Performing Code Review on Your own Merge/Pull Requests

Note: The term "Pull Request" here is used interchangeably with the term "Merge Request", which are terms for the same thing between GitHub and GitLab. I follow this approach in both platforms, but to remove any confusion I will stick to the former.

In my first couple of months at Capital One, I needed a fair bit of support from other engineers to work on stories. But soon I was confident enough to pick them up without support, aside from pairing with another engineer to share knowledge.

After working on the piece of work myself, I would raise a Pull Request into develop, and ping a link to the PR in Slack so the team could see it was available for review. But what Stephen Galbraith and co weren't ready for was the sight of me commenting on my own PRs!

The team made a little fun of me to start with, but after explaining why I was doing it, they relented because once they understood it, they could agree with the reasoning behind it - rather than it just looking like me talking to myself!

The reason that I like to review my own code is because firstly, it's quicker than waiting for another member of the team to get a chance to have a look at it. By the time the next team member comes to view it, they should see a refined PR, as it will have had a set of reviewing already.

Next, it ensures that I take a step back and look at the changes as a whole, rather than the commit-by-commit basis I'd been looking at before. This makes me consider anything that made sense in a smaller section, but does not make sense in the grand scheme of things.

This may not apply to you, because the way I work is I'll generally finish my implementation of the changes and then raise a PR without re-reviewing the changes as a whole. This means that this will generally be the first time I've considered the whole set of changes. This gives me a good chance to determine if there are sections that require better documentation i.e. code comments, and will be able to show to other readers what I've been considering.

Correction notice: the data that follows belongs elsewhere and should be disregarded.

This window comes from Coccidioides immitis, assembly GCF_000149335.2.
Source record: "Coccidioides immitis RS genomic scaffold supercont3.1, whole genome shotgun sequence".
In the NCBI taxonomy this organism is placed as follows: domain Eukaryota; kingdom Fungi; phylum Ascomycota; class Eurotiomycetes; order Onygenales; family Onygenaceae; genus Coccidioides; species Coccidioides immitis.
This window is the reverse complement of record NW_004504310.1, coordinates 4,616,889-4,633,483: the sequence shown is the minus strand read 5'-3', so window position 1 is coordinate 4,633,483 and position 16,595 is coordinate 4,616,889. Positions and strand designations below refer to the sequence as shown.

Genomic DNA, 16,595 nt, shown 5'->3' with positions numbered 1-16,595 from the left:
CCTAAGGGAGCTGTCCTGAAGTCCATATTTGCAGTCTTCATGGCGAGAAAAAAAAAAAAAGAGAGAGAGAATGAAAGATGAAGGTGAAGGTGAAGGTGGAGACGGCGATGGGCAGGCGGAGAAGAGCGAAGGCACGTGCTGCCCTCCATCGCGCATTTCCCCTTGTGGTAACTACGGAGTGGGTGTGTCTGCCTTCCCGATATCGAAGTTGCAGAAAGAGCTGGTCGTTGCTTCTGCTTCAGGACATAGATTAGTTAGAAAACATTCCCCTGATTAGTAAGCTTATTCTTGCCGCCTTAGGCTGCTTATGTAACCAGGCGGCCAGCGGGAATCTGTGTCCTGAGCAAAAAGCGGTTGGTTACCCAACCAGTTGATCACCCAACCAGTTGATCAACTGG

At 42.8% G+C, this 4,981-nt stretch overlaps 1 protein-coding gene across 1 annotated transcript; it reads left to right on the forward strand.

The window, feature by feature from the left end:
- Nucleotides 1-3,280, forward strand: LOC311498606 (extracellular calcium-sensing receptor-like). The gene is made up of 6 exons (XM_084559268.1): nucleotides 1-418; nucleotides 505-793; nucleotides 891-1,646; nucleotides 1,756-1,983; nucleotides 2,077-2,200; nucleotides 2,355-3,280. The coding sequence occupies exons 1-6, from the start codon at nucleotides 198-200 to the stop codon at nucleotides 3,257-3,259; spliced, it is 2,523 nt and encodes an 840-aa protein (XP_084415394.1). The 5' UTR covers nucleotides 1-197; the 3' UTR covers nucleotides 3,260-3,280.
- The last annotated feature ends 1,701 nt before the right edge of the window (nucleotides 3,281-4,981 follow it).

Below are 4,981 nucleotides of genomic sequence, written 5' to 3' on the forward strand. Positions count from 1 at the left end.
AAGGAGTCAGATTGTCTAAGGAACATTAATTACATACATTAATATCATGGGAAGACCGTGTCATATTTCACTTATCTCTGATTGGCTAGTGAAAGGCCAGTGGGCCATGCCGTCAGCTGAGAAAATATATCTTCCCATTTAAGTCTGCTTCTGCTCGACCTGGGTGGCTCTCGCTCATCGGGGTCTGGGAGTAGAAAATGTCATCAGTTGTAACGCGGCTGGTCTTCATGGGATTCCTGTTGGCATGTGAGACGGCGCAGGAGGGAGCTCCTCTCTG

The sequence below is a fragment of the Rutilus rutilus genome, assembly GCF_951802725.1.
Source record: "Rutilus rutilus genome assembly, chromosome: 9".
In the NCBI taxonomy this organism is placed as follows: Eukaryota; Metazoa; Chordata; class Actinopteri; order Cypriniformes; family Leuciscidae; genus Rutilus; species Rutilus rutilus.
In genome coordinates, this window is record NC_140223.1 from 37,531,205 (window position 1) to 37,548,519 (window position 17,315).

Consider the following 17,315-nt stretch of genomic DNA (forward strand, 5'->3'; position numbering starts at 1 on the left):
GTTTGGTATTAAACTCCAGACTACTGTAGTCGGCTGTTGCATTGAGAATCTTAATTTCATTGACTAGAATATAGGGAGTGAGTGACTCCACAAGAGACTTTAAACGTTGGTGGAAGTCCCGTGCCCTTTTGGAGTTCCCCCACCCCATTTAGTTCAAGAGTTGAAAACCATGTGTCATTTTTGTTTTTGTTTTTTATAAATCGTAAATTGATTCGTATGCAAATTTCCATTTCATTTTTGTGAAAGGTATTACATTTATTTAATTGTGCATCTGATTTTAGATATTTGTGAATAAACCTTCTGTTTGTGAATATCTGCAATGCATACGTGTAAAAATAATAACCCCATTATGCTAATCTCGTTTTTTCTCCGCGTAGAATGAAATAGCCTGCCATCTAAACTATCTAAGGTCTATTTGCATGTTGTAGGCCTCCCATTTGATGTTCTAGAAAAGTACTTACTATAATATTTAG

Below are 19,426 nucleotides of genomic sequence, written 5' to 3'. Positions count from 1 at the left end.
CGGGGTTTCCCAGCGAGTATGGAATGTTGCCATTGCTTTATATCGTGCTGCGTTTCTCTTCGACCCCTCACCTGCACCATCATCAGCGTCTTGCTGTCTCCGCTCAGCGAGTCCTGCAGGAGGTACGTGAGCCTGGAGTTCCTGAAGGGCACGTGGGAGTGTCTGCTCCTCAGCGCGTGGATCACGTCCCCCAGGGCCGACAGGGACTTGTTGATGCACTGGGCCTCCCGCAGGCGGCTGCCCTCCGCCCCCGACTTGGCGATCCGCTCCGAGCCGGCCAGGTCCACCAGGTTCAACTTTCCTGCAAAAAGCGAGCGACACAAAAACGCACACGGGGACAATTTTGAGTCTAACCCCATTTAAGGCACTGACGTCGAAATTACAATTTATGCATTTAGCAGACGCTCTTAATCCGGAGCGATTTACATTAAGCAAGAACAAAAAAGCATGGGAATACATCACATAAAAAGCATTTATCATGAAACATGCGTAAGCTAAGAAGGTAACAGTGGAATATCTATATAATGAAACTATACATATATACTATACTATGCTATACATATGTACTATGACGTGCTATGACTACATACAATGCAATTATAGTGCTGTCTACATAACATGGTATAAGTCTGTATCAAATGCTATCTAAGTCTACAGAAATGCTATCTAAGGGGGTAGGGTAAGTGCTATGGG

I'll nitpick on the same things that I'd nitpick a colleague i.e. a newline is required at the end of a file.

Not reviewing my own code until I've raised a PR can be seen as an antipattern in some teams, but I find it to be quite a good way of doing it, because there's generally some delay to getting code review so it isn't as important that it's all correct and ready first time.

Also, by looking at it under the PR interface, rather than just comparing the diffs between versions, it allows me to add comments to the changes, which helps me make it very obvious to reviewers that I've picked up on an issue, or am at least thinking about something, as well as tackle my poor memory and make sure I have a required correction tracked. I'm very much of the mind that a PR should be a place to discuss openly, and to try and understand the why as well as the what (in conjunction with the commit messages).

On the topic of commit messages, I will raise follow-up commits for required changes. Previously these would be titled i.e sq! 3e9f73, but as per Using git commit --fixup= to track changes that need to be applied on top of another commit I'll now be using fixup commits.

Once the changes themselves are happy to be signed off, I'll then perform a Git rebase to clean up the fixup commits, as well as rewrite commit messages and ensure all the important things are in there.

Although this example is practicing code review in a team setting, I also review my own contributions to this website, where I'm the only contributor.

If you're working on your own, you likely won't be getting code review (or won't even be thinking about doing it) but I would recommend trying it as a way to make it easier to understand what you're doing and as a way to start to think more critically about what you're writing.

I really would recommend you trying it out and seeing how it feels - although it can start off weird to comment on your own PRs, it can make such a difference to the PR that a reviewer will then end up seeing.

Written by Jamie Tanna's profile image Jamie Tanna on , and last updated on .

Content for this article is shared under the terms of the Creative Commons Attribution Non Commercial Share Alike 4.0 International, and code is shared under the Apache License 2.0.

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